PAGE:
Open loop water flow into a pond

Discussion in 'Open Loop' started by ryoung9, Sep 14, 2011.

  1. ryoung9

    ryoung9 New Member

    Hello, new to GEO but I've been doing a lot of reading and have reviewed all of the relevant threads/posts here on this subject but still haven't come to a solid conclusion, so I'm hoping someone can give me a good sanity check here.

    I'm in the conceptual design stages for a new business where the use of renewable energy will be a main part of the attraction. Here is the basic concept:

    6000 sf of mostly open space on two levels with lots of south-facing windows to take in the rolling Iowa countryside. I would like to put in a pond as well to further enhance the scenery, but some of the initial analyses I've had done indicate that the watershed feeding the target area would only support a pond with a half acre to one acre surface area. I was hoping to have something more along the lines of an acre and a half to two acres total surface. Thus the consideration for an open loop geothermal system, to provide the extra water supply to support a larger pond.

    At this point, I'm not overly concerned about power consumption (I'm planning a combo wind/solar installation to support everything), water supply, or water quality. Those are issues I can deal with later after I've passed the proof of concept stage.

    Assuming good insulation (R30-50), with all the windows, based on what I've read I would be looking at a total of somewhere between 5 and 10 ton geo to heat and cool the entire place all year round. Assuming 2gpm per ton (a little on the high end?), I'm looking at an open loop system producing 10-20gpm or roughly 15-30,000 gallons per day, which again based on my research thus far is way more than would ever leak or evaporate out of a 2-acre pond. Based on what I've read, a two-acre pond could have something like 1/8 inch or 7000gpd seepage/evaporation loss (I'm also thinking of drilling a return well to divert any excess water back into the aquifer/water table).

    However, the actual amount of water coming out each day would depend on how hot or cold it was, i.e. how much the system was actually running, right? So that is my question. What should I expect in terms of ACTUAL water production per day throughout the year, particularly in the spring and fall when the system wouldn't be running as much? On the lowest days, would I still be able to generate enough to keep my pond full? Would a qualified, experienced contractor be able to figure all this out or would there just be too much guess work involved to come up with a reliable, self-sustaining system?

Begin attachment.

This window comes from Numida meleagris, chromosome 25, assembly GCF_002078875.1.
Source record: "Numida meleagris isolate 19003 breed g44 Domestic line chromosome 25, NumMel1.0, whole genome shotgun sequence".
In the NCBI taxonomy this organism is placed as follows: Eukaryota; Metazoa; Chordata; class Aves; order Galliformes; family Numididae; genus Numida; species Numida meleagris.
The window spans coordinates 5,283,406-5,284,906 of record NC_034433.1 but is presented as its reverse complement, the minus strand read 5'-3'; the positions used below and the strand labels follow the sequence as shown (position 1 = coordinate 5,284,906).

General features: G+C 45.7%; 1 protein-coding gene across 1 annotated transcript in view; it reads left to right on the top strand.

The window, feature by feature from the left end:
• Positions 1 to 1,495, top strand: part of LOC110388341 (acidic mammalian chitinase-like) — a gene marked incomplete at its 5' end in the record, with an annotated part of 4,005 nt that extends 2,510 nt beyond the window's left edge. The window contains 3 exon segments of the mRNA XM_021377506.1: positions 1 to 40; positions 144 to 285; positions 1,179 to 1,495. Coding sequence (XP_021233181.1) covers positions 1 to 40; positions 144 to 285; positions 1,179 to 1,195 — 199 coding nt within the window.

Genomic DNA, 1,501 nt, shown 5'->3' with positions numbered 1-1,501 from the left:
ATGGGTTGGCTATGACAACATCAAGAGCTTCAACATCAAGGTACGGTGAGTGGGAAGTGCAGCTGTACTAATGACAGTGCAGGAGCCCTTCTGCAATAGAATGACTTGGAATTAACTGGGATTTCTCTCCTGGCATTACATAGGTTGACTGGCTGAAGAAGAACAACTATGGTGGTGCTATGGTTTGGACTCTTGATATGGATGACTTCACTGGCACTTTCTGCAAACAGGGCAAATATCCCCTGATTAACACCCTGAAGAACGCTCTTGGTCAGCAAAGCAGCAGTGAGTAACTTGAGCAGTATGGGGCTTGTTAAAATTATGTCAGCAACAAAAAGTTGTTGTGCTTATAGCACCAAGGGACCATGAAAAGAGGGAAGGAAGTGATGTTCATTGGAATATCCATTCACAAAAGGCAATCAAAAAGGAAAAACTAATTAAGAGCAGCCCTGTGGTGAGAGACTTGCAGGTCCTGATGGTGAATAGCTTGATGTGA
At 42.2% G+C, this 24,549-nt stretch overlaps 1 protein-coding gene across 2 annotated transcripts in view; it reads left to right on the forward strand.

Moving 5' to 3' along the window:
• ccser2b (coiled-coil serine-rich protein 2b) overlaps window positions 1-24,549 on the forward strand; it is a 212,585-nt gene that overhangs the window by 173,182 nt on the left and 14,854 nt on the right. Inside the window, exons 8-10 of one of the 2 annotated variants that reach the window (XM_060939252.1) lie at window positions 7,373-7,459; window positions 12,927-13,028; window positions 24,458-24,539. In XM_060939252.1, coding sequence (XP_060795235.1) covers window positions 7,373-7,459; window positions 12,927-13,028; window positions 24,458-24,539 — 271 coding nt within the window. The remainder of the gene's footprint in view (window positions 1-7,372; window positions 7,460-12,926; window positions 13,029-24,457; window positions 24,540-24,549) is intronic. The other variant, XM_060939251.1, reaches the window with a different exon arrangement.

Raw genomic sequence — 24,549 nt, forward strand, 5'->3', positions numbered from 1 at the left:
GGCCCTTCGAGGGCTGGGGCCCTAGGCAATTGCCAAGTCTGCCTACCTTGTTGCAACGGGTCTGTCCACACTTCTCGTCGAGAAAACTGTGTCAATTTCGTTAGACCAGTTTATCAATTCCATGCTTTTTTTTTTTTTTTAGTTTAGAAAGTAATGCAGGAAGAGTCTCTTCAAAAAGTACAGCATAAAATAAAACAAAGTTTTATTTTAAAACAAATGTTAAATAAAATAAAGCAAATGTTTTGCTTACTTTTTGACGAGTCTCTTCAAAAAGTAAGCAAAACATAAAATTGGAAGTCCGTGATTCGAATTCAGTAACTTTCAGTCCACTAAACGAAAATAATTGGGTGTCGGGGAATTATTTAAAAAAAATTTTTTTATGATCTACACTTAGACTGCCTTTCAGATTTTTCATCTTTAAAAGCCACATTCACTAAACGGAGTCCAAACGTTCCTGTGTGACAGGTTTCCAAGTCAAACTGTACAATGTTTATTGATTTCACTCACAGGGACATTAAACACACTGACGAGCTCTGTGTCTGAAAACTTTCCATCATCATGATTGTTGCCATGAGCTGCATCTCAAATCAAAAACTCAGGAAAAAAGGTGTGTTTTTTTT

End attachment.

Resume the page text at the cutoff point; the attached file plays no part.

If this is too complex, then I could always go with the smaller pond and with a closed loop system in it, but I'd really like to make the bigger pond work.

  2. urthbuoy

    urthbuoy Well-Known Member Industry Professional Forum Leader

    Where are you?

    Expected equipment run times for regions can be just looked up in charts. Actual run times can be predicted in a design phase.

    But, overlapping two complex systems like pond maintenance and building HVAC could result in conflicts. I have a technical background in natural water systems (of all things) and manmade ceases to exist when it starts supporting natural wildlife. You'll need to try to decouple the demands from each other or build in some redundancy.

    Lots of complexity that could be estimated with some basic calcs for a go/no-go decision.
  3. engineer

    engineer Well-Known Member Industry Professional Forum Leader

    I'd say that less than 1 in 100 HVAC contractors know geo. Chances of finding a good geo outfit also with intimate knowledge of pond sizing dynamics would seem to be vanishingly small.

    If you are planning to meet all electrical loads with an RE (renewable energy) system the you had best be INTIMATELY rather than "not overly" concerned about power consumption since RE systems have very high capital costs per unit of power needed.

    If your understanding of likely load is really within the broad range contained by "5-10" tons, the you are truly in the very very early design phase of this project.

    With geo and even more so with RE, one quickly learns that steps taken to reduce load are far cheaper, up to a pint, than gratuitously enlarging the geo / re system so as to meet a perceived load.

    Hours of daily operation are highly dependent on occupant behavior - stat setpoints and willingness to open windows in mild weather figure heavily into installed system performance.
  4. ryoung9

    ryoung9 New Member

    Thank you both

    Yes, I am really only in the feasibility phase of this and am reluctant to waste an engineer's time until I am able to determine whether it's so crazy it might just work :)

    I'm not sure I follow when urthbouy says decouple the demand - I think what you're saying is don't make the success of the pond dependent on the geo system, right?

    I might just take this to the local engineering college and see if this is a problem they'd be interested in tackling.

  5. AMI Contracting

    AMI Contracting A nice Van Morrison song Industry Professional Forum Leader

    "Would a qualified, experienced contractor be able to figure all this out or would there just be too much guess work involved to come up with a reliable, self-sustaining system?"

    We can predict annual water discharge based on 20 year weather data, but we can't predict the weather (any better than a meteorologist) or day to day usage.